By Jean-Pierre Cabestan
The People’s Republic of China (PRC) turns 70 on Wednesday and, in many respects, the secret of its longevity is to have undone in the last 40 years what Mao tried to build — and destroy — in the first 30 years.
Nonetheless, to a large extent, Xi Jinping’s increasingly authoritarian political regime keeps going against the tide of history. Isn’t it time for the PRC to retire? In spite of the Chinese Communist Party (CCP)’s conservatism, weaknesses and signs of atrophy, the PRC Party-state is still strong, stable and resilient and can survive for a long time.
The PRC political system presents many contradictions, weaknesses and signs of atrophy. Its founder, Mao Zedong, is still worshipped although he caused the deaths of many Chinese. The CCP’s ideology and political structures are out of step with both China’s social reality and international environment.
On the one hand, it prevents the emergence of a civil society and contributes to deepening the gap between the one-party system and a more and more pluralistic society. In the last two decades, Chinese society has witnessed deep changes, among them the two most striking ones have been an unprecedented process of urbanisation and an impressive religious, especially Christian, revival. Both transformations constitute obvious sources of fresh state-society tensions.
On the other hand, the Party-state is preventing the Chinese society from being fully globalised and integrated in the international community, perceiving risks and threats everywhere. The tight control of the Internet, the introduction of a social credit system that checks on citizens’ every-day behaviour and the ominous use of facial recognition—not to mention the detention for re-education of over a million Uighurs in Xinjiang—are clear signs of the Party’s increasing paranoia.
The CCP has intensified its ideological Cold War with the West, especially the United States. It has also fed unprecedented fears in Hong Kong, as the current political crisis unfolding in the special administrative region has demonstrated. It has also more than ever convinced Taiwan to remain de facto independent.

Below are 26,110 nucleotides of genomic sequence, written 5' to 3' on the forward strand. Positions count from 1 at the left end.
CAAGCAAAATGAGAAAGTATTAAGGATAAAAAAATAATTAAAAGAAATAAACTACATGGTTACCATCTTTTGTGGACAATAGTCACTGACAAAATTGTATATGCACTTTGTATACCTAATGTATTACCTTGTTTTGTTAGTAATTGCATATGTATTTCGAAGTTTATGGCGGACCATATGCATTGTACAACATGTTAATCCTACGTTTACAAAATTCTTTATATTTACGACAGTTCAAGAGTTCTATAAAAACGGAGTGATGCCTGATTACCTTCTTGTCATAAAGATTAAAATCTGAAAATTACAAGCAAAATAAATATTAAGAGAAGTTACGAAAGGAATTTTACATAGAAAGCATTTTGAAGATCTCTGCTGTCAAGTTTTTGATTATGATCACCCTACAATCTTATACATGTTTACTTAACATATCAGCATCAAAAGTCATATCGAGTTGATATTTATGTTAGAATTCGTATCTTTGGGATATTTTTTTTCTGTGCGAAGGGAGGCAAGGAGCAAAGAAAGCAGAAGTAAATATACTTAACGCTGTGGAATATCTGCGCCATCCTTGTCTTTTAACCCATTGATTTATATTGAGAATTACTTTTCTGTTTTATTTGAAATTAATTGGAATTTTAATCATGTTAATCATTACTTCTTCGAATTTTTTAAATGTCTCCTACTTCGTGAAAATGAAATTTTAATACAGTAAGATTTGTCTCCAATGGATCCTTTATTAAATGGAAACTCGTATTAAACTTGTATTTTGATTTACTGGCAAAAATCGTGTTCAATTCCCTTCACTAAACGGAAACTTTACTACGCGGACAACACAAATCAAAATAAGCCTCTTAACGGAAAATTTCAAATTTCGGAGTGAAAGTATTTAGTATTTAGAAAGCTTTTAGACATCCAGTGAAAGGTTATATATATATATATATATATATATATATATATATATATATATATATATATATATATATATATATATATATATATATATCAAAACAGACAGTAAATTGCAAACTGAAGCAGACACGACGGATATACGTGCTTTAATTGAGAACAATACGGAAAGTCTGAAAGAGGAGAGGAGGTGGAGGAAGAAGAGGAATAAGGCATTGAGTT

On the economic front, China’s growth model is losing steam. The CCP is far from turning the market into a “decisive factor”. Xi has on the contrary turned his back on privatisation, favouring stated-owned enterprises at a time when local governments and financial institutions keep accumulating bad debts.
The current slowdown of the Chinese economy and deepening trade tensions with the US have increased the risks of seeing China falling in the middle income trap, unless painful reforms are introduced, many money-losing SOEs are dismantled and more sectors are opened to outside competition.
However, the PRC is not about to die yet. CCP power is likely to remain unchallenged for a long time. Its surveillance of society and repression of any sign of political dissent have remained very efficient. This repression has been offset by the CCP’s ability to provide a better standard of living as well as security to many Chinese, who accept a high level of micro-management and control, for example the social credit system.
As a result, most Chinese support or do not challenge the one-party system—a reality that is often overlooked although confirmed by many opinion polls. Moreover, blinded by nationalism, they are proud of China’s growing international influence.
They think that Xi is sincerely fighting against corruption, improving governance and promoting China’s interests around the world. They support their government’s uncompromising attitude towards Hong Kong protesters, independence-leaning Taiwanese and Xinjiang’s rebellious Uighurs.
In addition, although the Chinese economy is facing headwinds, it keeps growing at a more sustainable pace, reforming and opening up.
Political authoritarianism is not an obstacle to scientific research and industrial innovation. Closely cooperating with the CCP, large private companies like Alibaba and Huawei are likely to continue to prosper domestically and internationally, particularly in the world’s global South. The trade war with the US will probably not be able to derail China’s economic engine either.
Finally, it is clear that many members of the Chinese elite, including within the CCP, are unhappy with Xi Jinping’s tyrannical penchants. But are they really in favour of a regime change? Are they promoting democratic values? Do they see in Hong Kong and Taiwan the way to go for the Chinese mainland?
Only a small counter-elite, gathered yesterday around Liu Xiaobo and today Xu Zhiyong and others, is pushing for a peaceful and gradual evolution towards democracy. Chances for the Party leadership to split and precipitate a political evolution are minimal.
Consequently, even if Xi is more contested today, the PRC is not about to collapse. Tensions and sign of atrophy will keep increasing but the current political regime’s life expectancy remains high. If anything, the PRC is more likely to retire at 90 or 100 rather than at 70!
Jean Pierre-Cabestan is a professor of political science at Hong Kong Baptist University and the author of China Tomorrow: Democracy or Dictatorship.
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